Leverage is the greatest underutilized tool in growing a profitable, sustainable law firm. Defined as the ratio of partners to non-partner professionals who are billing time to client matters, law firm leverage is typically under three-to-one. Other professional service firms, CPAs included, achieve ratios closer to ten-to-one.
Simple math shows that it’s more profitable to keep others busy and productive than doing the work yourself.
One senior partner who bills 2,000 hours per year at $500 per hour has a maximum revenue potential of $1 million, without utilizing leverage. But now think about that partner spending a fraction of their time on keeping three professional staff busy: If each of them charge 1800 hours per year at $400, their collective maximum revenue potential is around $2.1 million – more than compensating for whatever hours the partner needed to spend in training and supervision.
So why do lawyers underutilize leverage? Based on what I’ve seen: They think they lack the time for training, they don’t trust the work to be done right, or they don’t want to give up the work they’re currently doing.
I sat down with Kip Bilderback, an attorney, adviser, and business owner who knows first-hand the importance of leveraging associate attorneys and non-attorney personnel to increase profitability and freeing law firm ownership to grow the practice.
Let’s look at the typical arguments against leverage, one by one, and approach them from a different perspective.
Leverage Myth #1 – No Time to Train
Leverage comes with an initial, upfront cost. To get a less experienced staff member up to speed with a new process might take each of you twenty hours – many of which won’t be billable – when you could just do it yourself in three. But when you take a minute to think about the tasks that take you several hours every week, the time spent is a meaningful investment: After the initial training period, you’ll only have to review their work, saving you a significant number of hours over the course of the year.
Kip agrees: “In the time it takes me to create a single legal document, I can provide meaningful review and approval for ten or more similar documents created by an associate or paralegal, either allowing me to complete more matters or to spend more time working on the business of the firm.”
It’s a win-win-win. Clients are happy because work gets done sooner, you have more overall billable hours, and you can spend time finding new clients or exploring new growth opportunities.
Leverage Myth #2 – No One Can Do It Just the Same Way
Maybe. But the truth is, there are several ways to get to the right answer. One thing that public practice should teach us is that there’s not just one way to do things. As long as there’s a clear, auditable trail of how someone got to the answer, there’s no reason not to let junior staff develop their own approach.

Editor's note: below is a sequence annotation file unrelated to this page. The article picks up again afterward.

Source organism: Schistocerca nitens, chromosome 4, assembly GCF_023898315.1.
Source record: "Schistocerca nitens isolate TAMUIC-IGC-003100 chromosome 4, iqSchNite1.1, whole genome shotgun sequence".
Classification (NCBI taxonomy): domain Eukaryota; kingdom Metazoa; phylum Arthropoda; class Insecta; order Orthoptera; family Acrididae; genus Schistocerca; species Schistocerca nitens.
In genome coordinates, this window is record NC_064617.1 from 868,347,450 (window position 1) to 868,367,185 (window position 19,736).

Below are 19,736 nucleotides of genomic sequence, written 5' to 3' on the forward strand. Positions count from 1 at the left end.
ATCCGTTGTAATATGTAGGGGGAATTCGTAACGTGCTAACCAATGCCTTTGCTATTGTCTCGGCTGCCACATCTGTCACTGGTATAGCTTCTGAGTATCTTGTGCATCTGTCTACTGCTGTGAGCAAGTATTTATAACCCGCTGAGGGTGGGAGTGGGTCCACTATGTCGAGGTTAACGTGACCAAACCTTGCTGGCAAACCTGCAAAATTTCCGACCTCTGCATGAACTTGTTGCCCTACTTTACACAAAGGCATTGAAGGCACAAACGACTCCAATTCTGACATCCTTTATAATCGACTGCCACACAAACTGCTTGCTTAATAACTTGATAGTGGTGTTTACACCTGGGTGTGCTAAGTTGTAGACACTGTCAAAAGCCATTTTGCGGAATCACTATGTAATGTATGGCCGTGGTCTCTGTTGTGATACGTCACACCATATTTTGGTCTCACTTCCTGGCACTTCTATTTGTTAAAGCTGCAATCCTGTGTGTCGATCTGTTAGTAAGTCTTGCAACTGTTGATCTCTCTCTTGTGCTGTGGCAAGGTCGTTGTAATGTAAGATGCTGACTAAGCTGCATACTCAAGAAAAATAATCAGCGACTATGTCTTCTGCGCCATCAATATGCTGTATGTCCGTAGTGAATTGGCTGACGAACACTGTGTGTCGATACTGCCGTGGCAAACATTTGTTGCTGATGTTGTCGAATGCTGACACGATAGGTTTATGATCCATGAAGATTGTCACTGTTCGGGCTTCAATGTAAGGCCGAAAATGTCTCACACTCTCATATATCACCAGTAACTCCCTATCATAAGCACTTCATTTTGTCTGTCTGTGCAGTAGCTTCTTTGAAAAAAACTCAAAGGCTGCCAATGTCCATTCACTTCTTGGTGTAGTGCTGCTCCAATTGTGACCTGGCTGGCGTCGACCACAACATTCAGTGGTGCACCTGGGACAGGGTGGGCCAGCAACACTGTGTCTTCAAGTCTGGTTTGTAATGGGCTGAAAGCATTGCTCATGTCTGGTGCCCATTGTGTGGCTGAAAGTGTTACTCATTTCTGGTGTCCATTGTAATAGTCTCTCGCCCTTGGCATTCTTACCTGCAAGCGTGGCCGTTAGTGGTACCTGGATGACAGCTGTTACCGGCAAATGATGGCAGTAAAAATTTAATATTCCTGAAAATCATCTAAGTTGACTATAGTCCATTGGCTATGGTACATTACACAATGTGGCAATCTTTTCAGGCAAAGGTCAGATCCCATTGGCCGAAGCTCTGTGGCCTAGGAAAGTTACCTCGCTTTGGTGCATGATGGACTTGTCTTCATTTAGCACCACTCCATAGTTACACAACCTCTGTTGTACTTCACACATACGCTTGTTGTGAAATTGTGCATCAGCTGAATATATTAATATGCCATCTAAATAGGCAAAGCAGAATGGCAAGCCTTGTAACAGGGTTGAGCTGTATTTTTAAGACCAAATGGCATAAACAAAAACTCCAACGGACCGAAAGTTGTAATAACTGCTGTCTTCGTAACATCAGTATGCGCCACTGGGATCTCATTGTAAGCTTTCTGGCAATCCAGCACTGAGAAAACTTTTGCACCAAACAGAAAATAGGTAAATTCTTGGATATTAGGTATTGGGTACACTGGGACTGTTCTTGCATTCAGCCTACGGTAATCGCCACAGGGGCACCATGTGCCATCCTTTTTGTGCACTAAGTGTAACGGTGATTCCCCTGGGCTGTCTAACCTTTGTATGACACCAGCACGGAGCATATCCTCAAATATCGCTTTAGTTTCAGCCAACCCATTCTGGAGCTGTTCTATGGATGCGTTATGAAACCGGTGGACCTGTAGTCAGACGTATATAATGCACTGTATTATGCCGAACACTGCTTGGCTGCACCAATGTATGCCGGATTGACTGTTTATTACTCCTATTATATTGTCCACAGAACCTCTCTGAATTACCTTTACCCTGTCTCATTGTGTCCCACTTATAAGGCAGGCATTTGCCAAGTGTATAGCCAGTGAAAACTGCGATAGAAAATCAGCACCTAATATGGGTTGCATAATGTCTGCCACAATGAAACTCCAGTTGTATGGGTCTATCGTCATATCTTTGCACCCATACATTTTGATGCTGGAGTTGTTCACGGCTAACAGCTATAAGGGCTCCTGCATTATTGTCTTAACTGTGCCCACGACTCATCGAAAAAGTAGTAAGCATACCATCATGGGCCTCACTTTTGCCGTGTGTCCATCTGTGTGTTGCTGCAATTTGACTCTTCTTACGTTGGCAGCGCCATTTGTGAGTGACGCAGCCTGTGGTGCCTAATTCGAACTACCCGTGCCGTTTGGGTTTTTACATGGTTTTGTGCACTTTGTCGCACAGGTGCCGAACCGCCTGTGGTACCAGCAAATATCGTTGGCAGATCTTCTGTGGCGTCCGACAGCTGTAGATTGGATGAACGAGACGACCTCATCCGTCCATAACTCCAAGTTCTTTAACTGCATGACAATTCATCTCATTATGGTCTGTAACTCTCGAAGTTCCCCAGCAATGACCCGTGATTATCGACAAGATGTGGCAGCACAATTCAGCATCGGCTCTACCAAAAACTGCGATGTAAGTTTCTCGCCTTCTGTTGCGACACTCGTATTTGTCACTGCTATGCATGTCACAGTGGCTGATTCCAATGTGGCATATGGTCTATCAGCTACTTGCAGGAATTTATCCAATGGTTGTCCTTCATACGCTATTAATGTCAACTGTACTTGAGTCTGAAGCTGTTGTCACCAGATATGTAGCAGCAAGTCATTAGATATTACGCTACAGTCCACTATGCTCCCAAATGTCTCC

At the same time, the best work to push down to younger staff is ongoing work that can be tackled through repeatable processes. Include feedback and oversight into the process and, as their skill improves, you can cut back on the amount of time you spend reviewing.
There’s a flipside to this fear: As attorneys teach their junior staff their hard-earned tricks of the trade, they might worry about working themselves out of a job.
That’s not a problem, Kip argues, “Everyone is replaceable. By training others to do the work you do – ‘secret sauce’ included – you are not losing anything. Rather, assuming you take care of your employees, you increase job satisfaction, loyalty, the amount of work that can be pursued, and maybe take a vacation a little more often!”
Leverage Myth #3 – Easier Tasks Are More Comfortable
Okay, this one isn’t a myth. It’s a feeling a lot of professionals experience. We work hard to gain mastery and once we get there, it can feel good to spend time hitting charge hours while in cruise-control.
The problem here is, this approach not only limits their growth and potential but also the development of their staff.
If a firm is full of attorneys hoarding work, it also might be a sign of a problem in the compensation model. I’ve seen this dynamic play out when I worked with a firm that had a compensation model based on partner charge hours. Although they were successful for a number of years, they failed to develop younger staff because they were financially incentivized to hoard work. If they had utilized leverage, they would have increased their revenue potential, developed their people, and had a firm that could have continued serving clients long into the future.
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